Twisted Waves: A New Dimension in Wireless Communication – Part 1.
May 20, 2012
In some of my recent postings, I wrote about the limits of the physical layer and what that means for the future of wireless communications systems. Here, I like to mention new research that has promise of increasing the capacity of the physical layer. This new work is based on exploiting a property of electromagnetic waves heavily investigated in the optical range of the electromagnetic spectrum but yet little explored in the radio frequency range.
The property is that of the orbital angular momentum of photons (OAM). Electromagnetic (EM) waves are characterized by an angular momentum that consists of two parts: spin angular momentum and orbital angular momentum. Spin angular momentum presents the rotation of a photon around its axis, and is classically manifested as wave polarization (e.g. linear, circular and elliptical) that RF engineers are familiar with. In this case, the Poynting vector is perpendicular to the plane of the EM wave in the direction of wave propagation. The orbital angular momentum results from the photon rotation around the propagation axis which adds a helical feature to the EM wave whereby the Poyting vector rotates about the direction of propagation creating a helical aspect to the wave. Photons can take on an infinite integer number of quantum states of orbital angular momentum which result in waves of different helical modes that are orthogonal. (For the former engineers who forgot their freshmen physics, Poyting vector is a measure of energy flux density, or rate of energy transfer per area, of the EM wave and has the units of Watts per square meter.)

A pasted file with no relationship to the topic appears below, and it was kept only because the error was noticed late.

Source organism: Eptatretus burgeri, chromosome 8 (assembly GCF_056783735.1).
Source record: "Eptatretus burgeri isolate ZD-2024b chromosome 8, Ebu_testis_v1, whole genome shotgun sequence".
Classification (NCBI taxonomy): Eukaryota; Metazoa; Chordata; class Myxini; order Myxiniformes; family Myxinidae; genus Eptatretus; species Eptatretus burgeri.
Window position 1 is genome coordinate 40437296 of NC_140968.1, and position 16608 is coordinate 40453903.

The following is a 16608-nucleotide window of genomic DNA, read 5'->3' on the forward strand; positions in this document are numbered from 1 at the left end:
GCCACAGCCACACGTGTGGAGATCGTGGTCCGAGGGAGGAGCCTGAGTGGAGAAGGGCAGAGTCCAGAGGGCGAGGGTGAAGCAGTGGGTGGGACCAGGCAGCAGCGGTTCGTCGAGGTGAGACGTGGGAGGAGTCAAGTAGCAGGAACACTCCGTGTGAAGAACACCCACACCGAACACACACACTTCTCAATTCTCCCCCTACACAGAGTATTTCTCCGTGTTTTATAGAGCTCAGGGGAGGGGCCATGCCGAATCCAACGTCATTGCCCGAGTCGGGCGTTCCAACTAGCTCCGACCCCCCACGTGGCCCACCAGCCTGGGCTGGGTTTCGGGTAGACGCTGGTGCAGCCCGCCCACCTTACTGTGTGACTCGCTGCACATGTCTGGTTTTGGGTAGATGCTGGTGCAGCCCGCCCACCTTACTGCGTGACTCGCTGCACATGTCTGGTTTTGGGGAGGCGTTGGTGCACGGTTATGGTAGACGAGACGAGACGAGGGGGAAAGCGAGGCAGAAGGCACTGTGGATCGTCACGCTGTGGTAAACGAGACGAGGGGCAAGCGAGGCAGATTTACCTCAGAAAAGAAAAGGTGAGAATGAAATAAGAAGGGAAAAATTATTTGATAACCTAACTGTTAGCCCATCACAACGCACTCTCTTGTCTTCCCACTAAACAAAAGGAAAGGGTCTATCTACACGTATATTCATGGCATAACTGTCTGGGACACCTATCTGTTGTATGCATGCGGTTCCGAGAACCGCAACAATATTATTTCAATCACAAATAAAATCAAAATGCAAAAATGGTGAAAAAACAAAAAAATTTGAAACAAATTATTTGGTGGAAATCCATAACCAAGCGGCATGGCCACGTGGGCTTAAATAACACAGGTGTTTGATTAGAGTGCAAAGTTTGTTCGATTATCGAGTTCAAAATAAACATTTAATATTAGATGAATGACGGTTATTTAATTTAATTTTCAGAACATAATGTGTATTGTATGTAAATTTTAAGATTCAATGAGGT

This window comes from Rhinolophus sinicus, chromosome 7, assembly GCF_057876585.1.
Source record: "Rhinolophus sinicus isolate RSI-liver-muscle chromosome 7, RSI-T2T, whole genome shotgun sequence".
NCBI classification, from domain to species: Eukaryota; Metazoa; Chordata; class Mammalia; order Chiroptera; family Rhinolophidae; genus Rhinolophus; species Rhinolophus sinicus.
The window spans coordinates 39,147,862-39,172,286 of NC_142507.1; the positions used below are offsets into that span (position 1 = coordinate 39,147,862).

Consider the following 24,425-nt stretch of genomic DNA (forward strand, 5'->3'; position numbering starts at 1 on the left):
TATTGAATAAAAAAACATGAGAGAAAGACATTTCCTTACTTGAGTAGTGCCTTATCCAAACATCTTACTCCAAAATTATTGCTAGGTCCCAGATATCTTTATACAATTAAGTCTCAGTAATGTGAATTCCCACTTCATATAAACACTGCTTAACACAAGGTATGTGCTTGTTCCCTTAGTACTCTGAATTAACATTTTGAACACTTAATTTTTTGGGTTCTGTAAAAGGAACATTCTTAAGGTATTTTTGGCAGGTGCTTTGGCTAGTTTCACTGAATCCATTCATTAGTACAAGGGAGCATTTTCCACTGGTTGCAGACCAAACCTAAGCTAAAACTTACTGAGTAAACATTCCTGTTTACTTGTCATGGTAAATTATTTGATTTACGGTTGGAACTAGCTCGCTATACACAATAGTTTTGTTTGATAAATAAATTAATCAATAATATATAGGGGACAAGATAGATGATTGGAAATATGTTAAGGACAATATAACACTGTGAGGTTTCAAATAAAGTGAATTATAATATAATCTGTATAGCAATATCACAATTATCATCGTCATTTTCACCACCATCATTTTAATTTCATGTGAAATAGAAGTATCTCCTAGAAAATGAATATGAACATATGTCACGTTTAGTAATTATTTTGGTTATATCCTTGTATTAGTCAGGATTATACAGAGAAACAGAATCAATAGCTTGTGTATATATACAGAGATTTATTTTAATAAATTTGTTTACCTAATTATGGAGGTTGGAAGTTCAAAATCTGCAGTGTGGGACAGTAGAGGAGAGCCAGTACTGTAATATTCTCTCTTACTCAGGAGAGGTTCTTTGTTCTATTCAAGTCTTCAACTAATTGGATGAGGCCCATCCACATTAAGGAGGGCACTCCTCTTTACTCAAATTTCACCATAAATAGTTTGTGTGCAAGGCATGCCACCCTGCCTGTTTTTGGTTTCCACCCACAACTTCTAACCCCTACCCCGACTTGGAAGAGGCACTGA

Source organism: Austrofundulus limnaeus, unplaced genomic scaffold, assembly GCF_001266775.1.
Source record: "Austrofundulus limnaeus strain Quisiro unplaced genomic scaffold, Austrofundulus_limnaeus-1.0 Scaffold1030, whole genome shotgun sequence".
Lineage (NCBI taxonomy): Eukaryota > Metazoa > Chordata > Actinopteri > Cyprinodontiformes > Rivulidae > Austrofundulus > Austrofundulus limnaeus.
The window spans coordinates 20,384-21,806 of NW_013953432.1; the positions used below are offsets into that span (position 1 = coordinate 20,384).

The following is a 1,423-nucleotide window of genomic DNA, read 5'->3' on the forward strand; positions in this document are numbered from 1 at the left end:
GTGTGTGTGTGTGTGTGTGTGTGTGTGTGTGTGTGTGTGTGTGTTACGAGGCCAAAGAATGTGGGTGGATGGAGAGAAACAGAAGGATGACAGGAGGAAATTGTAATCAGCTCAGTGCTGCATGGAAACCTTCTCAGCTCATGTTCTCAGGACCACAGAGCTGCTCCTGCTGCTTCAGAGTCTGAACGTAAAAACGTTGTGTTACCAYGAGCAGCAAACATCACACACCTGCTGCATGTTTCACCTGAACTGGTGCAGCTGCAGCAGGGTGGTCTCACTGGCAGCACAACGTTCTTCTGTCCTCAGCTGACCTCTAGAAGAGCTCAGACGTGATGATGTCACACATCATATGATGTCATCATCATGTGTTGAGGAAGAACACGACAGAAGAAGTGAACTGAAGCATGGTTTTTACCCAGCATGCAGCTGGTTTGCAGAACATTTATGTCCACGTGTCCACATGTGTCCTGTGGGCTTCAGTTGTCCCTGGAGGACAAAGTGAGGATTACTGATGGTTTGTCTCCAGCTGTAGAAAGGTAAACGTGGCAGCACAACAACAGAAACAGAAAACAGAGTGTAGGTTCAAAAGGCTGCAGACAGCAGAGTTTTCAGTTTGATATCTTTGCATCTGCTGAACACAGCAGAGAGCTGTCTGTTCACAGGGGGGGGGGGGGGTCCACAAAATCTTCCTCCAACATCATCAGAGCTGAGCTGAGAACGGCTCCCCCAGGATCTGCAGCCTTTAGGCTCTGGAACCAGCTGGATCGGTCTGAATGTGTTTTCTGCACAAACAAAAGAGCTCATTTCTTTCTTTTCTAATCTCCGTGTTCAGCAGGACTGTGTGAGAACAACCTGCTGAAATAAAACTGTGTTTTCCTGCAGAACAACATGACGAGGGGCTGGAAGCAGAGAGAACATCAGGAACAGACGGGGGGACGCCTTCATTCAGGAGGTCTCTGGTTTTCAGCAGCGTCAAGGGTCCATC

Communication systems today make use of the properties of spin angular momentum. However, what if one can build a system that can generate and differentiate between EM waves of different helical modes? If this can be done, then each mode is an added dimension: capacity can increase with an integer number of modes. Such an experiment was conducted last year and in public to great fan-fare in Venice over a distance of 442 meters.
The experiment used two WiFi access nodes for transmitter and receiver at 2.414 GHz. Two signals were transmitted, one from a Yagi-Uda (linear polarization, similar to a TV antenna) and the second through a modified dish antenna that was cut-out to form a helical shape. The specific shape of the dish antenna imparted onto the wave the helical shape corresponding to the quantum integer 1 state of orbital angular momentum. Two Yagi-Uda antennas separated by the same angle as the break in the transmitter were used for reception and the two signals are separated by measuring the phase. It worked!
Now, the question is of the applicability of this experiment and the potential to use such phenomenon in commercial systems. There’s no consensus and many skeptics. I will outline their view in a future posting.